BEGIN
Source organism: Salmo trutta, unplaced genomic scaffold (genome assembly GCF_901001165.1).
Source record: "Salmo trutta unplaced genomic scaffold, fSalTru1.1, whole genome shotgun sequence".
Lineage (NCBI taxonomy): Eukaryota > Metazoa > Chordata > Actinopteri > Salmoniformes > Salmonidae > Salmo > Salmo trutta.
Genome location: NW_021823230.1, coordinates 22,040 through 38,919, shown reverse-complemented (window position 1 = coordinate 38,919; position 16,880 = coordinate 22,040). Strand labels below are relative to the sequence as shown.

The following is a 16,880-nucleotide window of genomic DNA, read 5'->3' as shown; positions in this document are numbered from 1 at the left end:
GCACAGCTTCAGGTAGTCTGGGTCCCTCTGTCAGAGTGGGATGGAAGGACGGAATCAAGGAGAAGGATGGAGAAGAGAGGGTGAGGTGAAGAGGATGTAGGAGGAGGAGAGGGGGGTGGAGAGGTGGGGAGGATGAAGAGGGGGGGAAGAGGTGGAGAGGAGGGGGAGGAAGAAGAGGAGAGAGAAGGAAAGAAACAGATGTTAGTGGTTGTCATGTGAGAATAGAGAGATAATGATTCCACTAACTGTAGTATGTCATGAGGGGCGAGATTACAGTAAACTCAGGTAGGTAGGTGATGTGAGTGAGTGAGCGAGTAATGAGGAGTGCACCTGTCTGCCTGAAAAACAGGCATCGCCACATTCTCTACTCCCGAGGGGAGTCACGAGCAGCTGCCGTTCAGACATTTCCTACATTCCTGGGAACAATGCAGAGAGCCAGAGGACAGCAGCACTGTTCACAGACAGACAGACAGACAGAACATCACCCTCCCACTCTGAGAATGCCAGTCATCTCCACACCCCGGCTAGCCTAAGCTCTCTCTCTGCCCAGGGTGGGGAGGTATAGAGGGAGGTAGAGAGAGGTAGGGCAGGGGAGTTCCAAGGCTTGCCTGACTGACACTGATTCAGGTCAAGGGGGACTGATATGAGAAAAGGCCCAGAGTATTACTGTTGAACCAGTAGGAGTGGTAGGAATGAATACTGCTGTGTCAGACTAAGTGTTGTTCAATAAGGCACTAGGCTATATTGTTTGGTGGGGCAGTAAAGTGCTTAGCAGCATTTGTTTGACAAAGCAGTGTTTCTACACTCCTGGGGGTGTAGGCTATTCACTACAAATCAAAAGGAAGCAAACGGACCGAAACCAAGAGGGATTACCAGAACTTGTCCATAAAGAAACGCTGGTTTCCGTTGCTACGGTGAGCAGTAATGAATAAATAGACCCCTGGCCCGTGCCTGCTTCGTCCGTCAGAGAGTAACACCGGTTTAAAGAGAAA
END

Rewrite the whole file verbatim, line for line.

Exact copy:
Source organism: Salmo trutta, unplaced genomic scaffold (genome assembly GCF_901001165.1).
Source record: "Salmo trutta unplaced genomic scaffold, fSalTru1.1, whole genome shotgun sequence".
Lineage (NCBI taxonomy): Eukaryota > Metazoa > Chordata > Actinopteri > Salmoniformes > Salmonidae > Salmo > Salmo trutta.
Genome location: NW_021823230.1, coordinates 22,040 through 38,919, shown reverse-complemented (window position 1 = coordinate 38,919; position 16,880 = coordinate 22,040). Strand labels below are relative to the sequence as shown.

The following is a 16,880-nucleotide window of genomic DNA, read 5'->3' as shown; positions in this document are numbered from 1 at the left end:
GCACAGCTTCAGGTAGTCTGGGTCCCTCTGTCAGAGTGGGATGGAAGGACGGAATCAAGGAGAAGGATGGAGAAGAGAGGGTGAGGTGAAGAGGATGTAGGAGGAGGAGAGGGGGGTGGAGAGGTGGGGAGGATGAAGAGGGGGGGAAGAGGTGGAGAGGAGGGGGAGGAAGAAGAGGAGAGAGAAGGAAAGAAACAGATGTTAGTGGTTGTCATGTGAGAATAGAGAGATAATGATTCCACTAACTGTAGTATGTCATGAGGGGCGAGATTACAGTAAACTCAGGTAGGTAGGTGATGTGAGTGAGTGAGCGAGTAATGAGGAGTGCACCTGTCTGCCTGAAAAACAGGCATCGCCACATTCTCTACTCCCGAGGGGAGTCACGAGCAGCTGCCGTTCAGACATTTCCTACATTCCTGGGAACAATGCAGAGAGCCAGAGGACAGCAGCACTGTTCACAGACAGACAGACAGACAGAACATCACCCTCCCACTCTGAGAATGCCAGTCATCTCCACACCCCGGCTAGCCTAAGCTCTCTCTCTGCCCAGGGTGGGGAGGTATAGAGGGAGGTAGAGAGAGGTAGGGCAGGGGAGTTCCAAGGCTTGCCTGACTGACACTGATTCAGGTCAAGGGGGACTGATATGAGAAAAGGCCCAGAGTATTACTGTTGAACCAGTAGGAGTGGTAGGAATGAATACTGCTGTGTCAGACTAAGTGTTGTTCAATAAGGCACTAGGCTATATTGTTTGGTGGGGCAGTAAAGTGCTTAGCAGCATTTGTTTGACAAAGCAGTGTTTCTACACTCCTGGGGGTGTAGGCTATTCACTACAAATCAAAAGGAAGCAAACGGACCGAAACCAAGAGGGATTACCAGAACTTGTCCATAAAGAAACGCTGGTTTCCGTTGCTACGGTGAGCAGTAATGAATAAATAGACCCCTGGCCCGTGCCTGCTTCGTCCGTCAGAGAGTAACACCGGTTTAAAGAGAAA